An interplanetary tale with stellar characters that will put readers on the hunt for the next entry.

Pub Date: Dec. 2, 2017

ISBN: 978-0-692-97941-9

Page Count: 440

Publisher: Outer Ring Series

Review Posted Online: Dec. 22, 2017

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Kin “[find] each other’s lives inscrutable” in this rich, sharp story about the way identity is formed.

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THE VANISHING HALF

Inseparable identical twin sisters ditch home together, and then one decides to vanish.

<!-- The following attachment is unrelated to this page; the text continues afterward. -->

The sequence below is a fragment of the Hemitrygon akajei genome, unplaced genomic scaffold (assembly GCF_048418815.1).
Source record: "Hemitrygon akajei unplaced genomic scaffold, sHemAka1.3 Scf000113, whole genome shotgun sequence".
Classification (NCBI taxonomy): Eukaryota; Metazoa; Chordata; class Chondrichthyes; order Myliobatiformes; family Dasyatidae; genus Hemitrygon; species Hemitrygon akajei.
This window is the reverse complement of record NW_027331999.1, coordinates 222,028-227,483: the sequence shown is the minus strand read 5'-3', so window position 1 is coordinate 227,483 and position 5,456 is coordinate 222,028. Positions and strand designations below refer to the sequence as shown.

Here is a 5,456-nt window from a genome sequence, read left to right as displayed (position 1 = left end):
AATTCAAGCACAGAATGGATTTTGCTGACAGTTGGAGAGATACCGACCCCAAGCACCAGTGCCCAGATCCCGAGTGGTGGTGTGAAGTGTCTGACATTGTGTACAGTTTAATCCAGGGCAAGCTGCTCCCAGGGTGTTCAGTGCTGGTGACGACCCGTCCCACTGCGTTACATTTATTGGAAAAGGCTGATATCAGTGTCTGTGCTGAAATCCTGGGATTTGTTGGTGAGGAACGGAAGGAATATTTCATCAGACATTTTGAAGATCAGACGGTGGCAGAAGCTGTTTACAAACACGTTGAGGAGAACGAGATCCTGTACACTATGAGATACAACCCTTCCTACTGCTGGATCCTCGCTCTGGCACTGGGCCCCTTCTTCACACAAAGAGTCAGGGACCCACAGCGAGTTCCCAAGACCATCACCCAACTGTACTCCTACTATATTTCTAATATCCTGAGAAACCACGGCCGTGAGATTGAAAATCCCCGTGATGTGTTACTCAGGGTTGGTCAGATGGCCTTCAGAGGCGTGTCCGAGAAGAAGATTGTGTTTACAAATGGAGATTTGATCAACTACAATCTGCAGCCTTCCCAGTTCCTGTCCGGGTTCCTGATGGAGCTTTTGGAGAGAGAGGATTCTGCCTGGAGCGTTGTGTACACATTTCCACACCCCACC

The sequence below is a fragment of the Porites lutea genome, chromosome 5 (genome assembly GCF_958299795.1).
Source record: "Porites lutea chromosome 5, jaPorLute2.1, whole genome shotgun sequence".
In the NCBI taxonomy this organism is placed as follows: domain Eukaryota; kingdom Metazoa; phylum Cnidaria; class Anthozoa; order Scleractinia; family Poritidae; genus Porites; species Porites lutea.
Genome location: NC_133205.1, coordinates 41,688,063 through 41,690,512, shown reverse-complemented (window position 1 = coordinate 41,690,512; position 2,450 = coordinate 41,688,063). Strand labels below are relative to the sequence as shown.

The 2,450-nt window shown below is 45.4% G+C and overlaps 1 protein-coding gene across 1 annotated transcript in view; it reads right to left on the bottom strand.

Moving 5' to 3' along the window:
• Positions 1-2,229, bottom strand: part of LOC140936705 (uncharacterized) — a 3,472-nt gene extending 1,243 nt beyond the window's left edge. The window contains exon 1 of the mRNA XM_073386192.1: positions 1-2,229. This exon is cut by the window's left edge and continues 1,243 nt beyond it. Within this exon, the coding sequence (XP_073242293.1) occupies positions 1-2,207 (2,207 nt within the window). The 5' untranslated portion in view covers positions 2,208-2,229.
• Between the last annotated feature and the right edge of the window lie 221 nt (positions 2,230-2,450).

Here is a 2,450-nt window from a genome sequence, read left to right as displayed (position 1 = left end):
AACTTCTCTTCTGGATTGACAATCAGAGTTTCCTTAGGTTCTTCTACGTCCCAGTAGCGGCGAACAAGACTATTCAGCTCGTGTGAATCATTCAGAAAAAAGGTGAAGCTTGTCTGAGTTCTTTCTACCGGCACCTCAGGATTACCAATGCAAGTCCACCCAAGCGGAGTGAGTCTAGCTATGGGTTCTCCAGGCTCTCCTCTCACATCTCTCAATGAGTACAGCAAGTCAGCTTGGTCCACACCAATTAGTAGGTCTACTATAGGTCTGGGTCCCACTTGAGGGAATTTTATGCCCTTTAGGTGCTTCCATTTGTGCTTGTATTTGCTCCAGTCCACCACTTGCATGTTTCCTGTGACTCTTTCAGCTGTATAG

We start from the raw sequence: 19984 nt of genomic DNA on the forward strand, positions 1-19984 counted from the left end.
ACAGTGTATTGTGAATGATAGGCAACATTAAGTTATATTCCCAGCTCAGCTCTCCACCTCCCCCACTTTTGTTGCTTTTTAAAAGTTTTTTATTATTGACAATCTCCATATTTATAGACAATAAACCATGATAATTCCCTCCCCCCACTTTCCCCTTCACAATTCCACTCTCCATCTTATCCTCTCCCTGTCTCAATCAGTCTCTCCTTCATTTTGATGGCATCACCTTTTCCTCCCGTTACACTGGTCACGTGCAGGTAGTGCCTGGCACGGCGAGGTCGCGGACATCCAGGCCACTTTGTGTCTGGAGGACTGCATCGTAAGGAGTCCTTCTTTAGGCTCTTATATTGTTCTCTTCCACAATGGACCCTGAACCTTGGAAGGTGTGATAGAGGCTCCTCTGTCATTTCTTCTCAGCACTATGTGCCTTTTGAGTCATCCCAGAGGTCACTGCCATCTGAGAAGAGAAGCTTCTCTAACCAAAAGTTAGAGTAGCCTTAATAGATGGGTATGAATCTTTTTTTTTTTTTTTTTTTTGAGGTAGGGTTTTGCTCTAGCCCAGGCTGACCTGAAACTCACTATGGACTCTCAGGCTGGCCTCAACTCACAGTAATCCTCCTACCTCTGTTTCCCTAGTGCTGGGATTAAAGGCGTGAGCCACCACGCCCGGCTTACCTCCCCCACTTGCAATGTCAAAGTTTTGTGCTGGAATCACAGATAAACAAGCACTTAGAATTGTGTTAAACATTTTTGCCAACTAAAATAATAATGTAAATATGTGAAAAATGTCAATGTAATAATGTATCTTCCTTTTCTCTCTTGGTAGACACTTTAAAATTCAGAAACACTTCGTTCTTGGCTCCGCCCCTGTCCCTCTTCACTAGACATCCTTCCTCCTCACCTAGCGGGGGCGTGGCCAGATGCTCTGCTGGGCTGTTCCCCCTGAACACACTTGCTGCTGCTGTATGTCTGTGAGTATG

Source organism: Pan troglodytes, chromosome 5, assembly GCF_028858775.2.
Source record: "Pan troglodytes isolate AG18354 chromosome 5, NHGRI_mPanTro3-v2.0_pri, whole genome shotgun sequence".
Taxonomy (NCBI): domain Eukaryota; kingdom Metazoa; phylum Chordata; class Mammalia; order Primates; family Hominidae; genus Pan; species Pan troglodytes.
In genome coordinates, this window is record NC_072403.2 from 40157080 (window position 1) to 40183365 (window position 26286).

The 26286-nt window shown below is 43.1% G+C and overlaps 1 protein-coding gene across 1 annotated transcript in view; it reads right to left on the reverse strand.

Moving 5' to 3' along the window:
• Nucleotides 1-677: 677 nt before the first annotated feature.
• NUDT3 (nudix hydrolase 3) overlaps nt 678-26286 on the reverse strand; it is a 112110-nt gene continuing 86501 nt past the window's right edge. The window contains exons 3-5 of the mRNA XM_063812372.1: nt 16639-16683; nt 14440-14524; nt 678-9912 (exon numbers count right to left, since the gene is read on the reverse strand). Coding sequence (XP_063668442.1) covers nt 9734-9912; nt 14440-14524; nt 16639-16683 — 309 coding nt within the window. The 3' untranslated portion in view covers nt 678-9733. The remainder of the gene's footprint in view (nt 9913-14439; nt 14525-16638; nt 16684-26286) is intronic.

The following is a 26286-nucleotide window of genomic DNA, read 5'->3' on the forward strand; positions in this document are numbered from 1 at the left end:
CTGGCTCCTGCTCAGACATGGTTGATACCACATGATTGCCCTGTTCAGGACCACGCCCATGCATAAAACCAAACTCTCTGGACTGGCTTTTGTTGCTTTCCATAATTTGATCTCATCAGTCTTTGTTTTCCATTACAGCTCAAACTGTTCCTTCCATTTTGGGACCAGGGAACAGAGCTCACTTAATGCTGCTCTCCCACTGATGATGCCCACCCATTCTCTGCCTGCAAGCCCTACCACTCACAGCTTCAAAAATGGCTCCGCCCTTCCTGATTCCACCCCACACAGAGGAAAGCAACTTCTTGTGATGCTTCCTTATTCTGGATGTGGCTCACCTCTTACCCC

The talented Bennett fuels her fiction with secrets—first in her lauded debut, The Mothers (2016), and now in the assured and magnetic story of the Vignes sisters, light-skinned women parked on opposite sides of the color line. Desiree, the “fidgety twin,” and Stella, “a smart, careful girl,” make their break from stultifying rural Mallard, Louisiana, becoming 16-year-old runaways in 1954 New Orleans. The novel opens 14 years later as Desiree, fleeing a violent marriage in D.C., returns home with a different relative: her 8-year-old daughter, Jude. The gossips are agog: “In Mallard, nobody married dark....Marrying a dark man and dragging his blueblack child all over town was one step too far.” Desiree's decision seals Jude’s misery in this “colorstruck” place and propels a new generation of flight: Jude escapes on a track scholarship to UCLA. Tending bar as a side job in Beverly Hills, she catches a glimpse of her mother’s doppelgänger. Stella, ensconced in white society, is shedding her fur coat. Jude, so black that strangers routinely stare, is unrecognizable to her aunt. All this is expertly paced, unfurling before the book is half finished; a reader can guess what is coming. Bennett is deeply engaged in the unknowability of other people and the scourge of colorism. The scene in which Stella adopts her white persona is a tour de force of doubling and confusion. It calls up Toni Morrison’s The Bluest Eye, the book's 50-year-old antecedent. Bennett's novel plays with its characters' nagging feelings of being incomplete—for the twins without each other; for Jude’s boyfriend, Reese, who is trans and seeks surgery; for their friend Barry, who performs in drag as Bianca. Bennett keeps all these plot threads thrumming and her social commentary crisp. In the second half, Jude spars with her cousin Kennedy, Stella's daughter, a spoiled actress.